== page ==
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The physical and chemical composition of caliche soils of the Tucson, Ariz. area were investigated to determine the compressive strength of indurated and crushed calcisols. The results of stabilization of crushed calcisols with portland cement additive were determined and the soil-cement reaction products were investigated.
Soil minerals were identified by X-ray diffraction analysis. The calcisols were found to consist mainly of feldspar and randomly oriented microcrystalline calcite with lesser amounts of quartz and clay minerals.
The strength of the calcisols was found to be inversely related to their clay content, with unconfined compressive strengths varying from less than 1.03 MPa (150 psi) to more than 20.67 MPa (3000 psi). When the indurated caliche was crushed it behaved as an inert granular material with no immediate recementation when compacted.
It was shown that a loss of compressive strength generally occurred in the remolded soil-cement mixtures after 28 days of curing, the maximum 28-day compressive strength, using 10 percent portland cement, varying from 2.51 to 7.80 MPa (364 to 1132 psi). The compressive strength was a function of the amount of portland cement added and of the combined feldspar-calcite content of the soil.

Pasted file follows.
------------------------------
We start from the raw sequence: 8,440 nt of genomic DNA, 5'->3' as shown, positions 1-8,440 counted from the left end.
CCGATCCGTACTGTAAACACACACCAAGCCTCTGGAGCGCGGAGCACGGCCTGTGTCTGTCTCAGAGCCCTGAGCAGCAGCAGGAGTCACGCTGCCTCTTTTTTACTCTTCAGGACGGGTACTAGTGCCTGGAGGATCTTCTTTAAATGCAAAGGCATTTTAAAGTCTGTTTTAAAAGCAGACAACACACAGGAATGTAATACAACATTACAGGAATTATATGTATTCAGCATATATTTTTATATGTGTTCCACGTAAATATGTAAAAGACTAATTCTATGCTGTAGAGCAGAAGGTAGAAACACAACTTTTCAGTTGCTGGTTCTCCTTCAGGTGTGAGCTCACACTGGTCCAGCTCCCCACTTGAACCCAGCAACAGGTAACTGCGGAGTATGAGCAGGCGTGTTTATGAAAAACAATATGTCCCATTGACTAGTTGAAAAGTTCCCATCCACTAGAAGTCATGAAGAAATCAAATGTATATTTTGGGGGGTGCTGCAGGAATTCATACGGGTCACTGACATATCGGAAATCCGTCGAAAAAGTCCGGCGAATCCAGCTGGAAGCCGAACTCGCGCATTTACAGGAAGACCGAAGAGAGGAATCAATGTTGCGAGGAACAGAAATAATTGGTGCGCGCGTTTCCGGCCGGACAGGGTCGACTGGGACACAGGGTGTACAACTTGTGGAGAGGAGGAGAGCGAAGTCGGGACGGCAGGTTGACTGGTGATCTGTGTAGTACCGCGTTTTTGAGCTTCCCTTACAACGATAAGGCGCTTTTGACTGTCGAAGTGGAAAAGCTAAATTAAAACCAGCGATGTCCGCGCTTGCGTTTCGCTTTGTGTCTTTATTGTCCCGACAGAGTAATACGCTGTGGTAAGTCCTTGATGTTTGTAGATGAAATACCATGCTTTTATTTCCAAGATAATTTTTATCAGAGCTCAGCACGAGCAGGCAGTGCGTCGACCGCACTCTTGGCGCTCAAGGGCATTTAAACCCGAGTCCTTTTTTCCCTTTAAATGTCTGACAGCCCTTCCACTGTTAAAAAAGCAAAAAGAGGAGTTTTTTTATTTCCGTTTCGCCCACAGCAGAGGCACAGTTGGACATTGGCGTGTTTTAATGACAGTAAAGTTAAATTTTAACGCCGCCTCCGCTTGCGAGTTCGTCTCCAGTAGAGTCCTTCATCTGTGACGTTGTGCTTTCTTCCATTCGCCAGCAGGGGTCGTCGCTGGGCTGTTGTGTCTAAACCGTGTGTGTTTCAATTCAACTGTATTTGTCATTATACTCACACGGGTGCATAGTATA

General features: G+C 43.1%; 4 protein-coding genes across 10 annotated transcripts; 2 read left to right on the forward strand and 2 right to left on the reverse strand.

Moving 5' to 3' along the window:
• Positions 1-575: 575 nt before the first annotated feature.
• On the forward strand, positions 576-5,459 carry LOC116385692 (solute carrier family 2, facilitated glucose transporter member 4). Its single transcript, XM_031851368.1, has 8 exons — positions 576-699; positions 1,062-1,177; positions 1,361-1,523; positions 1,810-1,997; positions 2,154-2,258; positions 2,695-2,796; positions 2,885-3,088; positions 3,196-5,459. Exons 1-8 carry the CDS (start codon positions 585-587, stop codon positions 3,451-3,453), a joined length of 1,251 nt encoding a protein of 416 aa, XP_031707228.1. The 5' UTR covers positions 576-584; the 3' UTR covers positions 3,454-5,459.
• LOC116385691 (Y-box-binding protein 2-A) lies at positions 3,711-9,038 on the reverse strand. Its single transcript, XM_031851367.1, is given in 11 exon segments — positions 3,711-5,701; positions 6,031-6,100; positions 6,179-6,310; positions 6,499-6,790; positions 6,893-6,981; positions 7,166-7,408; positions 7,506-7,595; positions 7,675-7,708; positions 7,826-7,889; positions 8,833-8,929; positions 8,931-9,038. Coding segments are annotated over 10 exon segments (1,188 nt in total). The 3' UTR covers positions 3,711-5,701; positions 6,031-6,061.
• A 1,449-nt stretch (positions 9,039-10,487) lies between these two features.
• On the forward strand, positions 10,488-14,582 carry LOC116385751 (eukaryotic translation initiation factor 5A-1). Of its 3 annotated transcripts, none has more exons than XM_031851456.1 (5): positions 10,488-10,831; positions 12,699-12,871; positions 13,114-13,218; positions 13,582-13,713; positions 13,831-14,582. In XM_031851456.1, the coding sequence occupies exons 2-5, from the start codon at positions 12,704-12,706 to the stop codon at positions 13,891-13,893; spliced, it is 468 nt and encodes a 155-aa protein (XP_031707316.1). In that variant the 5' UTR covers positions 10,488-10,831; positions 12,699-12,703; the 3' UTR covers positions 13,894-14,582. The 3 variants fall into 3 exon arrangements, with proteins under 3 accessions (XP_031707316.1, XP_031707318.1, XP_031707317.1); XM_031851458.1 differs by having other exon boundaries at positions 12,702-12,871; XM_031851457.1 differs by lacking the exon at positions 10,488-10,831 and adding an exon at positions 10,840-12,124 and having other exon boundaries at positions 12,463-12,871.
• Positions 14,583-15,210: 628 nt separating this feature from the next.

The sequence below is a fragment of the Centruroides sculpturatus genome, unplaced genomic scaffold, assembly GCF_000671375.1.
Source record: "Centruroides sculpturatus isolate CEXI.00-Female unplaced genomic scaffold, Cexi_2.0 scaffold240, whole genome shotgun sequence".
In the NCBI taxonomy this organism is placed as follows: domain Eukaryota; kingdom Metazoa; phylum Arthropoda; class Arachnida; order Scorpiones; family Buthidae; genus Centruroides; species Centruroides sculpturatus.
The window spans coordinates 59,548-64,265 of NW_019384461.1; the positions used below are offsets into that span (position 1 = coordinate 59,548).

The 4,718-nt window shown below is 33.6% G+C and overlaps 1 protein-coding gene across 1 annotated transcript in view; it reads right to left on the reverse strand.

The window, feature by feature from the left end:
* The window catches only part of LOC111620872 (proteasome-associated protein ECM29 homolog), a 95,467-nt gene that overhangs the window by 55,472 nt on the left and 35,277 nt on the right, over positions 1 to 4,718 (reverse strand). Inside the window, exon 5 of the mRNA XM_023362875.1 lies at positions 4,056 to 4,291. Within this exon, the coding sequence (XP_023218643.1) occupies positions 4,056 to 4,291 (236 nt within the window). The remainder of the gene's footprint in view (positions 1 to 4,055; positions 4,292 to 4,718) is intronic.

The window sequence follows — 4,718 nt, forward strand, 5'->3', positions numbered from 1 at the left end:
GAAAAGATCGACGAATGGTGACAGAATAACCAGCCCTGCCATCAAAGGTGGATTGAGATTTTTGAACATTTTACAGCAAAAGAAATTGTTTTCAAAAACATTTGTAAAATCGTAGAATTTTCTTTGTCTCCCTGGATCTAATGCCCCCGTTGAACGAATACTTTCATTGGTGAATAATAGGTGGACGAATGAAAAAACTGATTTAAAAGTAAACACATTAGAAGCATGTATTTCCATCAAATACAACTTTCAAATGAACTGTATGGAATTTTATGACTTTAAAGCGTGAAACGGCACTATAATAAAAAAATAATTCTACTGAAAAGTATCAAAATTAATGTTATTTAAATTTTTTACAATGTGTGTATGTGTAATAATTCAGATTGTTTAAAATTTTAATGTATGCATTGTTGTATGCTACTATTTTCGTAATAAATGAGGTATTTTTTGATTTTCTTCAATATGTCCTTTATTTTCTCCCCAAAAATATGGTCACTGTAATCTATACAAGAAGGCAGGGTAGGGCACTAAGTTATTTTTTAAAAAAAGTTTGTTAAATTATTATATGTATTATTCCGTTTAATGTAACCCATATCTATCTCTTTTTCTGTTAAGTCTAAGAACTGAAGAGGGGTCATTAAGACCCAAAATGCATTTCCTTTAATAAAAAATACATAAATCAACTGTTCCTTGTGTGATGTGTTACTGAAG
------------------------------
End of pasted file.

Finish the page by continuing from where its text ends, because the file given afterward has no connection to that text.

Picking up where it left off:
The feldspars of the Tucson basin were found to consist mainly of intermediate microcline with lesser amounts of orthoclase and oligoclase. The weak soil-cement bonding strengths appear to be due to the feldspars and the strength losses which occur are the result of the chemical interaction of the calcite and alkali feldspars with the portland cement in an aqueous environment. Portland cement is an unreliable additive for the effective stabilization of crushed calcisols.
calcareous soils, compressive strength, mineralogy, portland cement treatment
Professor, California State University, Sacramento, Calif.